The Lady Without Camelias (1953)

25 07 2008

Like most of Antonioni’s pre-Il Grido features, this is a curious piece of filmmaking but unfortunately, nothing really special on it’s own. It’s a step up for Antonioni from his overwhelmingly unremarkable debut Story of a Love Affair but that isn’t really saying much. Like that film, one of the few positives is Lucia Bose, who once again, is trapped in a narrative that is far below her acting capabilities. It’s too bad that she had to be Antonioni’s early muse, if you can even call her that, because she would have fit in perfectly with his much more accomplished work.

A young and naive shop clerk named Claire comes to Rome and in the process, inadvertently becomes an Italian movie star. Her newfound stardom is mostly due to the efforts of Gianni, a film producer. He inevitably falls in love with Claire and ultimately, forces her into a marriage. Once they are married, Gianni becomes more and more controlling and it seems to directly effect Claire’s movie career. She appears in a “Joan of Arc”-esque film that is met with a very negative response and now, Gianni doesn’t even want her to appear in any more movies at all. Things begin to look hopeful once she meets and subsequently falls for Nardo, but their affair is still plagued by certain personal obligations.

While the narrative is pretty standard “rise and fall” fare, it is at least a bit more daring than the setup of Antonioni’s previous film, Story of a Love Affair. Some of the “insightful” film making process stuff is a little funny, but saying comedy was Antonioni’s strong suit would be pretty silly. Most of the film’s positive attributes come from Lucia Bose, who is as stunning as ever. Again, her role isn’t even good enough for her, as she breathes life into a character that is otherwise, very one-dimensional. I have a strong feeling I wrote almost the exact same thing about Death of a Cyclist but that just goes to show how many mediocre roles she took. It really is a shame that she was never able to collaborate in a project that could compliment her beauty and grace.

Toni (1935)

25 07 2008

No question, the best Renoir film I’ve seen thus far. It’s probably no coincidence that it is also his most emotionally mature and nuanced work as well. In his defense, La bete humaine and Boudu sauvé des eaux didn’t really attempt to be deep character studies. Still, it is quite impressive to see such a delicate and well-crafted observational film handled with Renoir’s usual technical greatness. In a way, this almost resembles one of Fassbinder’s earlier films, but obviously not as cynical nor quite as accomplished. Towards the end, it becomes downright melodramatic, but even those final moments seem to come off in a rather natural and unforced manner.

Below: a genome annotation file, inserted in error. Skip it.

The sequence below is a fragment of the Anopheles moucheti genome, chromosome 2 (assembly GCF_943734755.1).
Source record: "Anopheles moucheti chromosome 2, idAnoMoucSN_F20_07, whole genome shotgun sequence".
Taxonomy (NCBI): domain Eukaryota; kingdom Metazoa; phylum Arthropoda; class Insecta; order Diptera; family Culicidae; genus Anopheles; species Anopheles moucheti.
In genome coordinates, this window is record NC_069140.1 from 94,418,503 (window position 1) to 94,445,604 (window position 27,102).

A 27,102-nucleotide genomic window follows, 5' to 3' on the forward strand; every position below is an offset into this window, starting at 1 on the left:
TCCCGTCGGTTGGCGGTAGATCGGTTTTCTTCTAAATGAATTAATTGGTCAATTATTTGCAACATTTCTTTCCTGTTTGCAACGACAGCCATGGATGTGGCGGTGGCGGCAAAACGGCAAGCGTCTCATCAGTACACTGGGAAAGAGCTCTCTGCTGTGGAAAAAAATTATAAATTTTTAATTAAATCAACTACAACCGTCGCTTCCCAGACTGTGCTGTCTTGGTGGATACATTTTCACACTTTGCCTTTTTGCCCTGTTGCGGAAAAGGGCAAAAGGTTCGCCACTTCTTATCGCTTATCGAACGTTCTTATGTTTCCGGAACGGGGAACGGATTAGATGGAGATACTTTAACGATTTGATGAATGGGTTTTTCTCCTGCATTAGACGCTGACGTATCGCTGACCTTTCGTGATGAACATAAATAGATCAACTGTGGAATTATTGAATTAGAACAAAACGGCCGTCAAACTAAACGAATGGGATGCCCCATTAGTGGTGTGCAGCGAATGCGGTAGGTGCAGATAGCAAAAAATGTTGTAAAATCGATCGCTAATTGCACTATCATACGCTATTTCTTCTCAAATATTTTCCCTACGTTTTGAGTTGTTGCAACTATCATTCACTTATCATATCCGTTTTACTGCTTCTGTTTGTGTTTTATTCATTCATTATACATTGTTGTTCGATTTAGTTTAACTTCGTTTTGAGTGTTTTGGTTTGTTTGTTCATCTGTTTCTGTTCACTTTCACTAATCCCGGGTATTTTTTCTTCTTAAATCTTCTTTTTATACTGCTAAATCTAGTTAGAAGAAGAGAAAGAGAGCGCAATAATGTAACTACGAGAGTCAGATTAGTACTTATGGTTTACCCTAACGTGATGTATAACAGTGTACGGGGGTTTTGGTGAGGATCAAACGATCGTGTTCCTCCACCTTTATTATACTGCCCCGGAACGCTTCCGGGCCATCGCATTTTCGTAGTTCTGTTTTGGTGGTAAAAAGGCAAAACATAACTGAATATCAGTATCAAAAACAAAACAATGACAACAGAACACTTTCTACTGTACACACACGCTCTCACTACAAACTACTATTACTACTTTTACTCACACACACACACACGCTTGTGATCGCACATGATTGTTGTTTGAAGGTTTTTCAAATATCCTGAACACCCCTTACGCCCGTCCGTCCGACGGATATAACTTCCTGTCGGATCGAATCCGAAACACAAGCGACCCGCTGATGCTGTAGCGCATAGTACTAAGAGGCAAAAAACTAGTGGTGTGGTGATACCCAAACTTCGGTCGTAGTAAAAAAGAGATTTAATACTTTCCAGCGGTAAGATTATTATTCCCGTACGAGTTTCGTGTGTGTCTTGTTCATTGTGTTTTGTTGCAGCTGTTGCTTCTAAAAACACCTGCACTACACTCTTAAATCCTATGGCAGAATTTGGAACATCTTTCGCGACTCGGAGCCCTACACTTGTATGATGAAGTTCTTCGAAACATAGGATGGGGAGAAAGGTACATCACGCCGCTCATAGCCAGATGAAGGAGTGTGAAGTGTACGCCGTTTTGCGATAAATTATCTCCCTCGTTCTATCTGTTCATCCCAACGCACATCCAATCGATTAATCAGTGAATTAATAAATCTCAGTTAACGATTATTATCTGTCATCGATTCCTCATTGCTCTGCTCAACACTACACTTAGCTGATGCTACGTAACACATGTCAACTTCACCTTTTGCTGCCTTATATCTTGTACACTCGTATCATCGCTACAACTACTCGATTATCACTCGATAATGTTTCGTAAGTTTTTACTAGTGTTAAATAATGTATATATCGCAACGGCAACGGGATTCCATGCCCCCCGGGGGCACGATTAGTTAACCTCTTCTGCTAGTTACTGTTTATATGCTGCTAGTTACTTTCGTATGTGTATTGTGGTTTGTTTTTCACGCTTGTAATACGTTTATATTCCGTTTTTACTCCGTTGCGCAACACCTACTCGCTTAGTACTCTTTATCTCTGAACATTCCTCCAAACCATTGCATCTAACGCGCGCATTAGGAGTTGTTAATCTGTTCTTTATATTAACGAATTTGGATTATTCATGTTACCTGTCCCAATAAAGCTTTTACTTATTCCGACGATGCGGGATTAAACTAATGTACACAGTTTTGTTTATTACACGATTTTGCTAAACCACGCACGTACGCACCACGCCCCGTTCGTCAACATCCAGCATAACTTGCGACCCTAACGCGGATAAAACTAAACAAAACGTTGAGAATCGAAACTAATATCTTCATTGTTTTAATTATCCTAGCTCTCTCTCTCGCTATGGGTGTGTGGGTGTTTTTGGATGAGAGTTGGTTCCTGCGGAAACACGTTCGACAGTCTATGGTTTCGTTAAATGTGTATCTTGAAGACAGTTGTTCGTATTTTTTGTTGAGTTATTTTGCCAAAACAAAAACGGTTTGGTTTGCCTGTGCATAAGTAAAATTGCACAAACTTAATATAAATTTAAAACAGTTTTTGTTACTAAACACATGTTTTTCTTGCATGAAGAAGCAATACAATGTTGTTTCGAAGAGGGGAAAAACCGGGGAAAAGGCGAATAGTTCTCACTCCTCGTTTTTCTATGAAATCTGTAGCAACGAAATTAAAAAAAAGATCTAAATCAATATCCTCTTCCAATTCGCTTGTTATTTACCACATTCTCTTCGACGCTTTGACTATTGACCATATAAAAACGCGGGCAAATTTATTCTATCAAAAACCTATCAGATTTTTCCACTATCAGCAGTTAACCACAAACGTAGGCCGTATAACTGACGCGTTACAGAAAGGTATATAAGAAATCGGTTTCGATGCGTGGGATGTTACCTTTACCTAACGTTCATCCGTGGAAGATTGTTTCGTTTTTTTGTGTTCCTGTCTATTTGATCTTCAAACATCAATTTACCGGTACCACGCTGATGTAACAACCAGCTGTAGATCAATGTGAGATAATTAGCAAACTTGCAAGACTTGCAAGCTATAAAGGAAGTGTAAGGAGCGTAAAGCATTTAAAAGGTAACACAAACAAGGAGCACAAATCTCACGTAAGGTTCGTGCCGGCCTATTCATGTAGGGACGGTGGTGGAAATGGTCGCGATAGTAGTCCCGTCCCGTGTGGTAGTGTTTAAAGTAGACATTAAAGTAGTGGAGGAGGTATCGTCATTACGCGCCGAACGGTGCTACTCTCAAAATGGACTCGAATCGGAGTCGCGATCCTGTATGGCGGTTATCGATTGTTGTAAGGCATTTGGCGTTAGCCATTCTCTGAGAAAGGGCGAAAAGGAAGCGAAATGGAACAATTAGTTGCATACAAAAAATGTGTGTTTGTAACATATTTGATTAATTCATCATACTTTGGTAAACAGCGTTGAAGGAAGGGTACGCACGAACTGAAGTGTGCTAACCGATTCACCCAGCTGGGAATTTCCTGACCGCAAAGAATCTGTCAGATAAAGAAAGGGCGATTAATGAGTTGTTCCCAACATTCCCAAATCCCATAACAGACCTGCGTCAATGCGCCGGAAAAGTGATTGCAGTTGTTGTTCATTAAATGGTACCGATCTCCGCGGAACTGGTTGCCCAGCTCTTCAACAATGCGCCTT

An Italian immigrant nicknamed Toni (short for Antonio) moves to the French country side and quickly becomes absorbed in the lifestyle. He seems to have settled down with his landlady and wife, Marie. But as time passes, he quickly grows tired of her and shifts his focus towards an immigrant from Spain, Josefa. However, Josefa is trapped in an unpleasant marriage with Albert, by far the most (physically) brutal character in the story. Toni dreams of escaping with Josefa to a new life but it seems that too many things have to go right, an ironic thought as things begin to go totally wrong for Toni. He is kicked out of his house and forced to make his own makeshift shelter, but his enthusiasm for Josefa never declines.

This is commonly accepted as the forerunner to the neo-realism movement in Italy, which makes considering the origin of the main character and Luchino Visconti’s own involvement in the production. Renoir’s film is free of any political context, though, as he doesn’t seem to be offering any timely or cultural criticism. As a result, his film is also far less dramatic even if it does have dramatic turns located throughout the narrative. Most of these events come off quite naturally under Renoir’s helm, though, as he makes no effort to single out any plot points. The whole experience is a rather breazy experience, which isn’t to say it is fun-loving but just very tender and nuanced.

Things begin to take a turn for the melodramatic towards the end, but not enough to cancel out the much more gentle vibe that comes before it. Even then, there’s enough accomplished in the aesthetic field to warrant plenty of praise. Indeed, the way in which an extended cast of characters exist in their own society anticipates a film like Fassbinder’s Katzelmacher. Perhaps an Ozu connection can also be made, especially since the film maintains the similar proto-gluesniffing genre vibe of Ozu’s silent films. More than that though, I’m glad to see such a warm but complex character-driven drama from Renoir. I already knew he was great in the technical aspects of filmmaking, but it is great to see such talent complimenting a story equal in maturity.